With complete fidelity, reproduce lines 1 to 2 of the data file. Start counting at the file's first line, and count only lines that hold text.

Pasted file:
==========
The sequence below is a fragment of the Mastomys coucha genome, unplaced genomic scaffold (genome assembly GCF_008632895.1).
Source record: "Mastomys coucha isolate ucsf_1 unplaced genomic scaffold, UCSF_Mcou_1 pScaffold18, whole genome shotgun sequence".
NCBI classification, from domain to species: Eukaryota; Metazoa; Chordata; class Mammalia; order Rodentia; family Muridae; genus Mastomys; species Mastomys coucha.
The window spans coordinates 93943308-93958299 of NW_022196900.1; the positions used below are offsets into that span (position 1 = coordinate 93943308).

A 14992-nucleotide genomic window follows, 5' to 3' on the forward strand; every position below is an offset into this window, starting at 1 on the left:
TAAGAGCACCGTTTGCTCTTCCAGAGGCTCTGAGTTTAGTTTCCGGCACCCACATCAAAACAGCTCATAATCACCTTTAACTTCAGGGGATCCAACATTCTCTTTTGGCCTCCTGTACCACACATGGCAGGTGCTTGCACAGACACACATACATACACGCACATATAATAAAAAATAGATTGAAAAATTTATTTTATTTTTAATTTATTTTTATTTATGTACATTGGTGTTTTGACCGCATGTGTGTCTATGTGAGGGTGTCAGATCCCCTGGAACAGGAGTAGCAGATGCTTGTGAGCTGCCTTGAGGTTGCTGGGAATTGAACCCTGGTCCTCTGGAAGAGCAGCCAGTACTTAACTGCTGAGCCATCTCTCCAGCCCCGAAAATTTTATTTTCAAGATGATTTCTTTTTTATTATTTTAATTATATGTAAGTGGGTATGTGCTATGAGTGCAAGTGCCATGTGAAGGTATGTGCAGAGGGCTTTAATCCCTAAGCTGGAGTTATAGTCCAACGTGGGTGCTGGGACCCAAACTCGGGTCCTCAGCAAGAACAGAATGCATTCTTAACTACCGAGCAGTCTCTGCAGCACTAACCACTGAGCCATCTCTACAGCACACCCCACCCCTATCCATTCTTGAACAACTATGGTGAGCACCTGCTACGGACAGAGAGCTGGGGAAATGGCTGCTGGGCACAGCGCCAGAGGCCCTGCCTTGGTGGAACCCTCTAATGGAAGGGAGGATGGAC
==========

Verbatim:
The sequence below is a fragment of the Mastomys coucha genome, unplaced genomic scaffold (genome assembly GCF_008632895.1).
Source record: "Mastomys coucha isolate ucsf_1 unplaced genomic scaffold, UCSF_Mcou_1 pScaffold18, whole genome shotgun sequence".